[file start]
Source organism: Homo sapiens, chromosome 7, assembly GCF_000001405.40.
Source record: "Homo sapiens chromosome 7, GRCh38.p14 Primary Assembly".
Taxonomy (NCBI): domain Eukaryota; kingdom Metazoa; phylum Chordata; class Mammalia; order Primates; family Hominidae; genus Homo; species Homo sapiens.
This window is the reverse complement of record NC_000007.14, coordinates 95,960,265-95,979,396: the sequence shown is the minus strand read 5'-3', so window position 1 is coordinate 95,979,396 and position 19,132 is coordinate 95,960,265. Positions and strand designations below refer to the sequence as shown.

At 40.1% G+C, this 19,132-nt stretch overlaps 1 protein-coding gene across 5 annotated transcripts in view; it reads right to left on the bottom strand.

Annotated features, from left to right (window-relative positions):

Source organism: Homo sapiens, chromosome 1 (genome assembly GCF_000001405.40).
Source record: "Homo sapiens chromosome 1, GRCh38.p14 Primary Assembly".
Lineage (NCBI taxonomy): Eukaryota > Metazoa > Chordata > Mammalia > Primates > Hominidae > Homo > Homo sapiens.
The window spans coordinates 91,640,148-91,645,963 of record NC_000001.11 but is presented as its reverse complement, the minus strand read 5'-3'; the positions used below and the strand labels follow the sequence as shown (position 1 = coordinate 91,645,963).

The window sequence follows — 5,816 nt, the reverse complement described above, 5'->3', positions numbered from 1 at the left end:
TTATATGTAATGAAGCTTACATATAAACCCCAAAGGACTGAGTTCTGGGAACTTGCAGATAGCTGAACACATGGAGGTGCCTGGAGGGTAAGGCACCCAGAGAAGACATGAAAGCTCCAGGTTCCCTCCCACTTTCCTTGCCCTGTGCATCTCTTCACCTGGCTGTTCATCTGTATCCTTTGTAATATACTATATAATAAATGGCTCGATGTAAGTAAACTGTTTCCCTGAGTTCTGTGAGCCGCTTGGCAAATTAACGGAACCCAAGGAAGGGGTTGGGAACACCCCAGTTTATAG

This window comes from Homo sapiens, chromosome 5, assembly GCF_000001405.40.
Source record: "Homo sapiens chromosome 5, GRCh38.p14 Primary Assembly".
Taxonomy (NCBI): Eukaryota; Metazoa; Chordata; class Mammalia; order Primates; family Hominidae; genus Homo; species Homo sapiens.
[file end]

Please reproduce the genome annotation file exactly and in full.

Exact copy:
Source organism: Homo sapiens, chromosome 7, assembly GCF_000001405.40.
Source record: "Homo sapiens chromosome 7, GRCh38.p14 Primary Assembly".
Taxonomy (NCBI): domain Eukaryota; kingdom Metazoa; phylum Chordata; class Mammalia; order Primates; family Hominidae; genus Homo; species Homo sapiens.
This window is the reverse complement of record NC_000007.14, coordinates 95,960,265-95,979,396: the sequence shown is the minus strand read 5'-3', so window position 1 is coordinate 95,979,396 and position 19,132 is coordinate 95,960,265. Positions and strand designations below refer to the sequence as shown.

At 40.1% G+C, this 19,132-nt stretch overlaps 1 protein-coding gene across 5 annotated transcripts in view; it reads right to left on the bottom strand.

Annotated features, from left to right (window-relative positions):

Source organism: Homo sapiens, chromosome 1 (genome assembly GCF_000001405.40).
Source record: "Homo sapiens chromosome 1, GRCh38.p14 Primary Assembly".
Lineage (NCBI taxonomy): Eukaryota > Metazoa > Chordata > Mammalia > Primates > Hominidae > Homo > Homo sapiens.
The window spans coordinates 91,640,148-91,645,963 of record NC_000001.11 but is presented as its reverse complement, the minus strand read 5'-3'; the positions used below and the strand labels follow the sequence as shown (position 1 = coordinate 91,645,963).

The window sequence follows — 5,816 nt, the reverse complement described above, 5'->3', positions numbered from 1 at the left end:
TTATATGTAATGAAGCTTACATATAAACCCCAAAGGACTGAGTTCTGGGAACTTGCAGATAGCTGAACACATGGAGGTGCCTGGAGGGTAAGGCACCCAGAGAAGACATGAAAGCTCCAGGTTCCCTCCCACTTTCCTTGCCCTGTGCATCTCTTCACCTGGCTGTTCATCTGTATCCTTTGTAATATACTATATAATAAATGGCTCGATGTAAGTAAACTGTTTCCCTGAGTTCTGTGAGCCGCTTGGCAAATTAACGGAACCCAAGGAAGGGGTTGGGAACACCCCAGTTTATAG

This window comes from Homo sapiens, chromosome 5, assembly GCF_000001405.40.
Source record: "Homo sapiens chromosome 5, GRCh38.p14 Primary Assembly".
Taxonomy (NCBI): Eukaryota; Metazoa; Chordata; class Mammalia; order Primates; family Hominidae; genus Homo; species Homo sapiens.